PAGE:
US 3755062 A
A non-woven rug, or the like, is formed by heat sealing a covering material at spaced intervals to a plastic backing and thereafter shrinking the backing to bulk the facing fabric. The heat sealing of the facing fabric to the backing causes a partial loss of orientation in the seal area therein bringing about a bulking or crinkling of the backing. The backing is preferably of a thermoplastic material having a foaming agent incorporated therein which is foamed after the completion of the heat sealing and heat shrinking procedures. Also included in the disclosure are the features of the backing fabric independently, i.e., incorporation of a foaming agent into a plastic which is extruded and thereafter heat sealed and/or stretch oriented and shrunk prior to the activation of the foaming agent to foam the fabric.
Description (OCR text may contain errors)
[ Aug. 28, 1973 3,360,412 12/1967 James 161/250 X OTHER PUBLICATIONS Modern Plastics, June 1962, p, 104.
Primary Examiner-Haro1d Ansher Assistant Examiner-Pau1 Thibodeau Attorney-John J. Toney, Edward .1. Hanson, Jr. et a1.
 ABSTRACT A non-woven rug, or the like, is formed by heat sealing a covering material at spaced intervals to a plastic backing and thereafter shrinking the backing to bulk the facing fabric. The heat sealing of the facing fabric to the backing causes a partial loss of orientation in the seal area therein bringing about a bulking or crinkling "of the backing. The backing is preferably of a thermoplastic material having a foaming agent incorporated therein which is foamed after the completion of the heat sealing and heat shrinking procedures. Also inm m w H flf ma.o e a r f .b wpvD- kh mm m m mm 5 S m eb d u releno g Una-O t .l m u t F Ordn p ee g rXt n eo a .l hC k w n r. a e. r ,h i D ae mwm m am U n r S CM m 01 h :l d n t 8 50 .l. .1 ldO n 2 c n p O tC d d ka .m.mm.m n vct d nn m ww Cc maht t XRXXXXX 8400602 H QHHQ 12111111 6 6 666 1 1111 Henry G. Schirmer, Spartanburg, SC.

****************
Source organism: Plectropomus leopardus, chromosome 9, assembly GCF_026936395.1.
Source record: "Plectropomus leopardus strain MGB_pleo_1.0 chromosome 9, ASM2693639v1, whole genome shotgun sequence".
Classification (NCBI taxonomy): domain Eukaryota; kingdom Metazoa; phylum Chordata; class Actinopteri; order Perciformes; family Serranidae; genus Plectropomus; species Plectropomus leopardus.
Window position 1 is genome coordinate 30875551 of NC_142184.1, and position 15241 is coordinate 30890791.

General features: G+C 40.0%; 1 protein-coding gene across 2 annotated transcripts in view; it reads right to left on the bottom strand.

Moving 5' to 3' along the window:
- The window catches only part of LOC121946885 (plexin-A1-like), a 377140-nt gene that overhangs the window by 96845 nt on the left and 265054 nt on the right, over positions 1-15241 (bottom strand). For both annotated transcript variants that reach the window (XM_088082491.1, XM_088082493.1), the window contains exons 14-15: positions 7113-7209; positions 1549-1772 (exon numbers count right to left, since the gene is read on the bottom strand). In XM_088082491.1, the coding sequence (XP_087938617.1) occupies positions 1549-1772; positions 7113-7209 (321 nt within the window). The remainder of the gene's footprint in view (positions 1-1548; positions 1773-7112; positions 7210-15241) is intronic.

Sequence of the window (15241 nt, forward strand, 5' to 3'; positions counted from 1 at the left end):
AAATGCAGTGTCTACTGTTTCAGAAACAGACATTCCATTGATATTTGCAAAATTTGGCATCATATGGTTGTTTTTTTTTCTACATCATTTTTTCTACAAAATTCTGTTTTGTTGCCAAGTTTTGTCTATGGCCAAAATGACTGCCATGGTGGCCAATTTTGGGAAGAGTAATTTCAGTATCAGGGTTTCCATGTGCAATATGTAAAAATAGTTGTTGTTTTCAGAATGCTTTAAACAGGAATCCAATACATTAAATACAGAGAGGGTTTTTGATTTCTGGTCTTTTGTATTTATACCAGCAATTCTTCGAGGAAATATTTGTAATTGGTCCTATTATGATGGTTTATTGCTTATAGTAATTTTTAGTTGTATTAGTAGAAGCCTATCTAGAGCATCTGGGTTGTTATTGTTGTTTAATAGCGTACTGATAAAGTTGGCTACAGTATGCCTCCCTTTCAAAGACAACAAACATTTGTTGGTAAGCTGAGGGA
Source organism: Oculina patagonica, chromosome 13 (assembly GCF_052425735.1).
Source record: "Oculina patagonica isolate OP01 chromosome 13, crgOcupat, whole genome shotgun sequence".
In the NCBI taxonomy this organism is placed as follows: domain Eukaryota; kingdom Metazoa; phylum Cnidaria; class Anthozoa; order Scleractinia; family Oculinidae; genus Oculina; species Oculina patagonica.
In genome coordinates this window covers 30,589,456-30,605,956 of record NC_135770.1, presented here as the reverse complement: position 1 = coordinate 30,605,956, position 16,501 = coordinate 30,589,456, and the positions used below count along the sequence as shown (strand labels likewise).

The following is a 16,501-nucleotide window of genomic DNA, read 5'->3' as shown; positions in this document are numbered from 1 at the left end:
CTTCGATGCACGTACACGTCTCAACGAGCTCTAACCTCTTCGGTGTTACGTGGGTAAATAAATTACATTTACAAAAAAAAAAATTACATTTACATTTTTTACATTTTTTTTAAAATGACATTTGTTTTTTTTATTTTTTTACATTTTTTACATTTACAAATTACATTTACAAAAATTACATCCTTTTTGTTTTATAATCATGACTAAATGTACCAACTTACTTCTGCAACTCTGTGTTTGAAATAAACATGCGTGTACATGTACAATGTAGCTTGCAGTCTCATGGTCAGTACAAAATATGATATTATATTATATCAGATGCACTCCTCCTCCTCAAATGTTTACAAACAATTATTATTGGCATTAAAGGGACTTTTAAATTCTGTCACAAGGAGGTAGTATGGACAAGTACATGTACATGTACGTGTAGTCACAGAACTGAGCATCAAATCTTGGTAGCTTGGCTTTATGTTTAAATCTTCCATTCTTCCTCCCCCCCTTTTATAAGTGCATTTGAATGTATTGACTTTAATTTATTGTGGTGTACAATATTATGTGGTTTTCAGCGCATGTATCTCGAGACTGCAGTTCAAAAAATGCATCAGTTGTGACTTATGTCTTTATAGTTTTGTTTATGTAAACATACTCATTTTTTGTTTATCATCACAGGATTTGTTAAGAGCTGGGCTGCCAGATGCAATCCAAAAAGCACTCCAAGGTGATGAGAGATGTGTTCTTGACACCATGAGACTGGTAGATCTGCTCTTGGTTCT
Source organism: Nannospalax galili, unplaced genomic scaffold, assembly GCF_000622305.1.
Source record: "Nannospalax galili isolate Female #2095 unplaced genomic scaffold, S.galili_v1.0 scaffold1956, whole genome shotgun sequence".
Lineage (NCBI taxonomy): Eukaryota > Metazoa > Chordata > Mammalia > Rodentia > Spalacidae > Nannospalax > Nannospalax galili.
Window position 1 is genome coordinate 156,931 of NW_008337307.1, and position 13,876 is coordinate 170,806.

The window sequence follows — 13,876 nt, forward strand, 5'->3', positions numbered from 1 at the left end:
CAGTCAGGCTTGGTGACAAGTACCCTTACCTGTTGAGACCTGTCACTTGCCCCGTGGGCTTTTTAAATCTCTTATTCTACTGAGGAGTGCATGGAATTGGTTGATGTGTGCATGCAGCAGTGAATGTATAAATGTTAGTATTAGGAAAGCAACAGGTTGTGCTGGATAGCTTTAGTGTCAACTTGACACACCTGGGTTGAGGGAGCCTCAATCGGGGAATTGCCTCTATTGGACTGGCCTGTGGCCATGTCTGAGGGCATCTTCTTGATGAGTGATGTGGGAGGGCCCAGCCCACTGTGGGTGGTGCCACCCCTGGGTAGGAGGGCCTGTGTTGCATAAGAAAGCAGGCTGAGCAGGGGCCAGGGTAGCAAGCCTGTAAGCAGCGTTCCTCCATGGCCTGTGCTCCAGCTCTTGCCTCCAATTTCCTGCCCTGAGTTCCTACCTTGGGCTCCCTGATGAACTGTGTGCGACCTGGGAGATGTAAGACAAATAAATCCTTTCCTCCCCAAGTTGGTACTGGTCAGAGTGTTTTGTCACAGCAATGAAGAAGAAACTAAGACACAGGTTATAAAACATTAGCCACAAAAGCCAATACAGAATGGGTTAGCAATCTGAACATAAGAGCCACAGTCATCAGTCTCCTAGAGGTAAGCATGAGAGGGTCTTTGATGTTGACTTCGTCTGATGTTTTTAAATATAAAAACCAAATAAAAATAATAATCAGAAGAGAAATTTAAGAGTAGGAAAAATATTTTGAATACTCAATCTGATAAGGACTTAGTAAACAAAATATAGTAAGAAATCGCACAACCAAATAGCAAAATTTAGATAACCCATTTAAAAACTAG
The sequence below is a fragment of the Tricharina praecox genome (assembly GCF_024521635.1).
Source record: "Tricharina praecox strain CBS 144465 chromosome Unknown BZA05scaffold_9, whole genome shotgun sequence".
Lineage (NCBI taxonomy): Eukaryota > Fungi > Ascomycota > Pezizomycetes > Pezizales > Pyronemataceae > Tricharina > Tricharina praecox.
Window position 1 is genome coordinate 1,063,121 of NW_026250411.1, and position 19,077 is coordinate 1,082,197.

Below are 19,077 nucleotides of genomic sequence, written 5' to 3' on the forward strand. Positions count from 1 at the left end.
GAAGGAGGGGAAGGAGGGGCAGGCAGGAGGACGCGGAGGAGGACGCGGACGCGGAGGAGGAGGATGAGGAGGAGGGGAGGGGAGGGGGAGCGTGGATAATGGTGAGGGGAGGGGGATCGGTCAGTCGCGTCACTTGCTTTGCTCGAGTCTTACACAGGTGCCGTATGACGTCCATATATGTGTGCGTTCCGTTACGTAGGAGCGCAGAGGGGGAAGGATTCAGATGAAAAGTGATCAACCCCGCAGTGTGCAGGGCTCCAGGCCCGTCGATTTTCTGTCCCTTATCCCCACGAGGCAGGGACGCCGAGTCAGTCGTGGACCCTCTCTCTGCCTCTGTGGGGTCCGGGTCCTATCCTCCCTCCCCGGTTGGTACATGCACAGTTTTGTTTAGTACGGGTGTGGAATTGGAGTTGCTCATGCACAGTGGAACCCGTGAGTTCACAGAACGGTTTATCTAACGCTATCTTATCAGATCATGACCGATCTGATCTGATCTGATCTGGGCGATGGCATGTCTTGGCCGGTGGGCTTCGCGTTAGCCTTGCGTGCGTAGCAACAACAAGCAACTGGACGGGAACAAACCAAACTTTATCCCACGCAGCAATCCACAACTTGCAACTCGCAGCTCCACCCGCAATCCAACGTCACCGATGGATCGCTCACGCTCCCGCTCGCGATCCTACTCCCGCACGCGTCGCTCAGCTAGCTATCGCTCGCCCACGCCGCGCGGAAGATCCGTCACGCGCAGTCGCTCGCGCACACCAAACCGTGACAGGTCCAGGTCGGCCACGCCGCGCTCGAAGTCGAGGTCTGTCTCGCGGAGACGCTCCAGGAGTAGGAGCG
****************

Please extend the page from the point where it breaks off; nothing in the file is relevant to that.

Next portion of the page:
W. R. Grace & Co., Duncan, SC.
July 21, 1971 References Cited UNITED STATES PATENTS FABRIC FORMED BY HEAT SEALING, SHRINKING AND FOAMING BACKING Inventor:
Appl. No.: 164,549
Field of Search United States Patent Schirmer De Woskin et Patented Aug. 28, 1973 3 Sheets-Sheet 1 FIG FIG.